With the global economy adrift, Finance Minister Nirmala Sitharaman sought to carve out an ark for India in her fifth Union Budget by trying to nudge domestic consumption and reluctant private investments upwards, while also seeking to create a feel-good factor among specific segments of voters as the government gears up for the 2024 Lok Sabha polls.
The FM summed up the BJP-led government’s achievements since 2014 as “leaving no one behind”, taking just 200-odd words to outline the doubling of per capita income to ₹1.97 lakh, the increasing formalisation of the economy and the expansion of targeted benefits. She then used the rest of her Budget speech to soothe sections of society that may have felt a tad left behind over its nine-year-tenure.
To assuage the salaried middle class, deflated by a sustained streak of high inflation, the tax-free limit under the new exemption-less income tax regime was raised to ₹7 lakh from ₹5 lakh. The cap on non-government employees’ leave encashment at the time of retirement was raised to ₹25 lakh from ₹3 lakh.
Help for those left behind
The first Budget of the Amrit Kaal -- the 25-year period leading to the centenary of Indian independence in 2047 -- aimed to build on existing “inclusive development” efforts that assign overall priority for the underprivileged, the Minister said. She launched new socio-economic development schemes: the PM Particularly Vulnerable Tribal Groups Development Mission, and the PM Vishwakarma Kaushal Samman to support artisans from weaker sections and Scheduled Castes, Scheduled Tribes and Other Backward Classes.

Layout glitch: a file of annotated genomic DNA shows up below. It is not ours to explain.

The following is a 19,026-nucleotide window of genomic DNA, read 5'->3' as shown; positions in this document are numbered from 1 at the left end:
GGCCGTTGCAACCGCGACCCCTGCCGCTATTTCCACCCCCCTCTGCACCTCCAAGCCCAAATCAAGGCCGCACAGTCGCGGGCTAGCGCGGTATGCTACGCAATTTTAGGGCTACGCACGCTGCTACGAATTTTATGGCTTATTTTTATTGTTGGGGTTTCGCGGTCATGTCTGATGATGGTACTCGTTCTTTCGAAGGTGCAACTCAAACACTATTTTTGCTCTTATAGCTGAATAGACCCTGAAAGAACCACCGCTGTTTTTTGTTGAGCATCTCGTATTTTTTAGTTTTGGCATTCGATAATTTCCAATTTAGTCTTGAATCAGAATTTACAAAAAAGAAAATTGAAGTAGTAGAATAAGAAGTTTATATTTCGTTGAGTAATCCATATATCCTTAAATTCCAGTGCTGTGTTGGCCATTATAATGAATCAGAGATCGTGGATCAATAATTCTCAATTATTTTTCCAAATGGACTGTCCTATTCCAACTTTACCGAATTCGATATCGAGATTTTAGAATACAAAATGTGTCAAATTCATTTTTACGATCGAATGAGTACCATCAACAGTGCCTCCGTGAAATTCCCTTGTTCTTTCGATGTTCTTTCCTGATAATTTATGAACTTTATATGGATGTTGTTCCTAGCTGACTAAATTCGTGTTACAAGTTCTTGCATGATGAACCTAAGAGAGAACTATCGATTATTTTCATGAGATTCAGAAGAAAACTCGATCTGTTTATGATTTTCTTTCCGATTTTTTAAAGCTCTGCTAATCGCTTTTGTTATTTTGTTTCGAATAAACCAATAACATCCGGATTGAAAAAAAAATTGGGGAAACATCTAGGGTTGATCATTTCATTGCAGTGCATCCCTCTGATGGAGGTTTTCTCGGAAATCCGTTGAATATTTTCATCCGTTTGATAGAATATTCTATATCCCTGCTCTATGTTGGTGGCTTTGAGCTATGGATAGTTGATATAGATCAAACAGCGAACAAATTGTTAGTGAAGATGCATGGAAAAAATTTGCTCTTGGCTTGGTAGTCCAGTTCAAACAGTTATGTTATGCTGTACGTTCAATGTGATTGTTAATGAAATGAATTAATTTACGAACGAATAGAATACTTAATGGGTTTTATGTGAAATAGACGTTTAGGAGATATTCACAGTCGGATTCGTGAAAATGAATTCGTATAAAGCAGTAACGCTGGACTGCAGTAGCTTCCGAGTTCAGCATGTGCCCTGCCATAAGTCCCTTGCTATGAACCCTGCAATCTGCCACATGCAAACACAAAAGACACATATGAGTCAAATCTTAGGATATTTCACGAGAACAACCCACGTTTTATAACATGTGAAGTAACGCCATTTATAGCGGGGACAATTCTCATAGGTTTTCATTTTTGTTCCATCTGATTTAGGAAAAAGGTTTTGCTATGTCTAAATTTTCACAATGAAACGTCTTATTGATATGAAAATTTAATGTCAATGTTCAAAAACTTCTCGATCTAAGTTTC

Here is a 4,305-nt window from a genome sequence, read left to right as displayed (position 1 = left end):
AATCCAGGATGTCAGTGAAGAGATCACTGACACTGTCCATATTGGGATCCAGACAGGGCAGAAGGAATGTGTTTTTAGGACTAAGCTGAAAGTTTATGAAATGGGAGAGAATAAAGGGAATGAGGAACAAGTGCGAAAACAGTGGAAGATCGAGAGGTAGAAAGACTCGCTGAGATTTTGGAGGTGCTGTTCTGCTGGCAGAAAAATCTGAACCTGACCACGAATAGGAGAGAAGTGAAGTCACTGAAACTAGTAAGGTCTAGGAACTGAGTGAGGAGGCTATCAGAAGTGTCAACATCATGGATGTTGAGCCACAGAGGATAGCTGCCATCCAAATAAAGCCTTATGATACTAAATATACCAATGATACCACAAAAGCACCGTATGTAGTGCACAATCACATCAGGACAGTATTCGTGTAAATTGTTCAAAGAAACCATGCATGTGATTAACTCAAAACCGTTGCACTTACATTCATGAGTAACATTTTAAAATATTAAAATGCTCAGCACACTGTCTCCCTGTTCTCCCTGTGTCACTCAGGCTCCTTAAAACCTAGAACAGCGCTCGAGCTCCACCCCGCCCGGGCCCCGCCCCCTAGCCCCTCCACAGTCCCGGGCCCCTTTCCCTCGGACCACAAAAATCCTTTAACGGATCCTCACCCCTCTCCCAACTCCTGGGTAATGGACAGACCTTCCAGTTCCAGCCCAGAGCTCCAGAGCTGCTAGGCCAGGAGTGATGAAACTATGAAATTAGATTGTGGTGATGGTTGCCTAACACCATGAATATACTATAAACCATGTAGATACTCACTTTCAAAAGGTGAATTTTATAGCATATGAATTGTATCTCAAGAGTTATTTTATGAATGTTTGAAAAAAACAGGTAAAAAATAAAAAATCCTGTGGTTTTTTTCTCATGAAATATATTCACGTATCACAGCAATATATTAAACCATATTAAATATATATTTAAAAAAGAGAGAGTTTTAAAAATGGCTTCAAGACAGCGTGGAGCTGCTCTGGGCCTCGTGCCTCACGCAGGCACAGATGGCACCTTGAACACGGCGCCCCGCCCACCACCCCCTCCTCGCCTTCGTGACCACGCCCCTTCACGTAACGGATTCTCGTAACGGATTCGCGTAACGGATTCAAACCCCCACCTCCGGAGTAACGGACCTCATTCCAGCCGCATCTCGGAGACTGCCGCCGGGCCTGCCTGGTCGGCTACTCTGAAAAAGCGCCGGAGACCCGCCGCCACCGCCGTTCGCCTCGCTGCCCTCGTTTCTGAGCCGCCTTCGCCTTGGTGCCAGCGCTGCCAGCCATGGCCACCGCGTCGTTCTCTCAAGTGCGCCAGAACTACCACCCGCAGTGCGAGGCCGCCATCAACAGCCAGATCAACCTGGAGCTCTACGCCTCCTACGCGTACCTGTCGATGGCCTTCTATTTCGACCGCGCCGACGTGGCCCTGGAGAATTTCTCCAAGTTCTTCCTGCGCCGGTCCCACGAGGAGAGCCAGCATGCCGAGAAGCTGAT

Some measures were also announced to alleviate the lot of micro, small and medium enterprises that have faced successive shocks over the last few years, from demonetisation to the pandemic.
Poll-pleasing focus on jobs
While the Finance Minister addressed various sections’ aspirations through her less-than-90-minutes speech, the broader underlying message was aimed at India’s restive youth and their hopes of securing a job.
References to “job” creation in a Budget speech hit a six-year high, with the Minister flagging it seven times in different contexts, compared to just two mentions in the 2022-23 Budget speech and three references in the year before that.
Giving an impetus to growth and job creation, and creating opportunities, especially for the youth, she said, was a key focus of the government’s economic agenda to achieve its vision for the Amrit Kaal, which will culminate in 2047.
It is perhaps no coincidence that the last time job creation figured high (with six mentions) was when the late Arun Jaitley presented the Budget for 2018-19 -- another Budget presented in the year before a general election.
Capex plans depend on States
Polls apart, the Budget’s grand plan to ramp up infrastructure capex to ₹10 lakh crore in the hope that it gives greater traction to a revival in private investments will hinge on the States -- which have been offered ₹1.3 lakh crore in the form of 50-year interest-free loans -- doing their bit, and Indian industry being bold enough to take risks during a tumultuous, unpredictable period also marked by rising interest rates.
The deposit limit on savings schemes for senior citizens was doubled to ₹30 lakh and a new one-time small savings scheme was also announced for women to invest upto ₹2 lakh with 7.5% returns assured for two years.
An uptick in small savings collections will also help the government fund its fiscal deficit target of 5.9% of GDP in the coming year (from the 6.4% estimated in 2022-23), with net market borrowings pegged at ₹11.8 lakh crore, Ms. Sitharaman said.
While the Economic Survey projected a 6.5% growth for the year ahead, the Budget estimates a nominal GDP growth of 10.5% for its revenue calculations. Finance Secretary T.V. Somanathan explained that this could be derived from any combination of real growth and inflation, and was not a yardstick for hopes about either.